Kiki Smith: Sojourn (excerpt)
Many Americans are well familiar with Kiki Smith, who came up on the latter end of feminism’s second wave as a member of the activist art collaborative Colab. She achieved prominence a decade later with her major New York exhibition in 1988. Now, at 56, she seems to be at the height of her career.
For her most recent site-specific installation at the Brooklyn Museum, Smith takes as her inspiration a remarkable 18th-century needlework from the Federal period by a woman named Prudence Punderson, entitled The First, Second and Last Scene of Mortality. Read from right to left, the parlor room scene depicts three stages of a woman’s life: birth (symbolized by a cradle), adulthood, and death (a coffin). What is rare for a work of that period is that female adulthood is symbolized not by a domestic act, but a creative one — the central figure appears to be drawing. Also unusual is the prominent inclusion of the nursemaid, an enslaved woman of African descent, which raises issues of historical oppression that fall not just along gendered, but also racial lines, and the pressing need for individual as well as creative freedom.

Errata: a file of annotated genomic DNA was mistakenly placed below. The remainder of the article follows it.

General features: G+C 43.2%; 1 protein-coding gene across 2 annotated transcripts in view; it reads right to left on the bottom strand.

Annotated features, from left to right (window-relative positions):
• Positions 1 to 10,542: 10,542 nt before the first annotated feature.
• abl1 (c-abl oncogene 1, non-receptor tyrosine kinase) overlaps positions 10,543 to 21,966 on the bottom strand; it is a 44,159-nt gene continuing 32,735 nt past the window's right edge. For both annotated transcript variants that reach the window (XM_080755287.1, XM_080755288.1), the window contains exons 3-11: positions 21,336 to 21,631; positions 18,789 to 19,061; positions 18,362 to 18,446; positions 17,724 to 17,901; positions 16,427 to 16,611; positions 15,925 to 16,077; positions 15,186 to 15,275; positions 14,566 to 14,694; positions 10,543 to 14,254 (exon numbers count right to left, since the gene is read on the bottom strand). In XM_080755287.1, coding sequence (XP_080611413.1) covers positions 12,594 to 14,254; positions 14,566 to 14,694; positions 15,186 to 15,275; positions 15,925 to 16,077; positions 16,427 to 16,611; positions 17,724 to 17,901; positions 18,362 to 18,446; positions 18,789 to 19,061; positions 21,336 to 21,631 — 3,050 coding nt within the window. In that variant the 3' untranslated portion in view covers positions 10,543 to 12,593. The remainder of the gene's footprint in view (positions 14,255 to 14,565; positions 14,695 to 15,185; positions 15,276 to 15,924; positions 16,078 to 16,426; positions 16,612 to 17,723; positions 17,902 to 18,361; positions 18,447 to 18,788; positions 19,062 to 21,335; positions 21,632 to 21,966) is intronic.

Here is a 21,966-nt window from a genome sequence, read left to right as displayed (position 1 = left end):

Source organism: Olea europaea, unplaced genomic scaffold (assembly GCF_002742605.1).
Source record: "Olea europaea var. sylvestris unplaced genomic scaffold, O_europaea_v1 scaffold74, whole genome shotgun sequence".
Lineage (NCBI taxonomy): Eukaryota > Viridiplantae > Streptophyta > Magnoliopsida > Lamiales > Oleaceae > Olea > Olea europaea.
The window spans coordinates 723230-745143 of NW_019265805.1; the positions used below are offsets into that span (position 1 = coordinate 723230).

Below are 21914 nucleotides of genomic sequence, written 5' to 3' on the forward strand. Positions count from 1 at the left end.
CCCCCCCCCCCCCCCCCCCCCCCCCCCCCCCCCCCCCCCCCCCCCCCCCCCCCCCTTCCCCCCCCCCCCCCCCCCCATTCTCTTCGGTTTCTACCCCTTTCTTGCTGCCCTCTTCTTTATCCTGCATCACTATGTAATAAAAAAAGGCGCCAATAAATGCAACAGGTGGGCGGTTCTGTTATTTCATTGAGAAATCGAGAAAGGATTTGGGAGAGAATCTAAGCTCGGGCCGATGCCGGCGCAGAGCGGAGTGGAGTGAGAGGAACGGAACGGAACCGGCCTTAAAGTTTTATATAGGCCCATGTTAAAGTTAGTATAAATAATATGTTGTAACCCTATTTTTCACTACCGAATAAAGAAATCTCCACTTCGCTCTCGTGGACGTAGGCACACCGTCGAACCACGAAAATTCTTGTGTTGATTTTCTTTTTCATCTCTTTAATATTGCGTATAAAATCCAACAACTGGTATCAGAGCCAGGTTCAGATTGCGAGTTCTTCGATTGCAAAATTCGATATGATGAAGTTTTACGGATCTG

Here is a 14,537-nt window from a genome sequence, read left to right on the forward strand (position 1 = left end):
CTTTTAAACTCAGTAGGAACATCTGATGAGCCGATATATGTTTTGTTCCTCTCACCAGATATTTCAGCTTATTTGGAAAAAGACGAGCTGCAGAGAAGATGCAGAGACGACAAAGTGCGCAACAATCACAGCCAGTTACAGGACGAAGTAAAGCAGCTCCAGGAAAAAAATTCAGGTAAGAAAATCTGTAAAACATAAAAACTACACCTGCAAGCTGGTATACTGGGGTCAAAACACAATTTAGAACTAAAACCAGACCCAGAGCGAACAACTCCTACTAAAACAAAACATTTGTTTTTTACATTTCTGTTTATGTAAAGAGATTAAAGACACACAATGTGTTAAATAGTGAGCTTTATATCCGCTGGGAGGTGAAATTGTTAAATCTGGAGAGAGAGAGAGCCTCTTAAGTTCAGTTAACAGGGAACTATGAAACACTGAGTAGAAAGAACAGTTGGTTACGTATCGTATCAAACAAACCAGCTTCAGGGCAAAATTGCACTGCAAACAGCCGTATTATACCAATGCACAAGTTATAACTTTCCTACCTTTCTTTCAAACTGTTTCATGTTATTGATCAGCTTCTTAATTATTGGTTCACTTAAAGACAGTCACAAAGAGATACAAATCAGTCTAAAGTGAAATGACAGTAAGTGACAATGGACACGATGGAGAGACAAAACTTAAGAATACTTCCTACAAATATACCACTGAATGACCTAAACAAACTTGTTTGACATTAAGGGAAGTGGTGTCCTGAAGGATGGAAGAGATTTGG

As such, the Punderson piece provides a tremendous launching-off point in which to explore the various social and psychological limitations circumscribing women’s experience of creating. This, as well as an articulation of the creative experience, is Sojourn’s stated intention. But this is a difficult show to extrapolate from. Although Sojourn is very cohesive and, at times, visually appealing—the drawings are beautifully installed in these rooms—it is also determinedly enigmatic, firmly rooted in Smith’s abstract vision and iconography.
Read the full essay at Planet° magazine.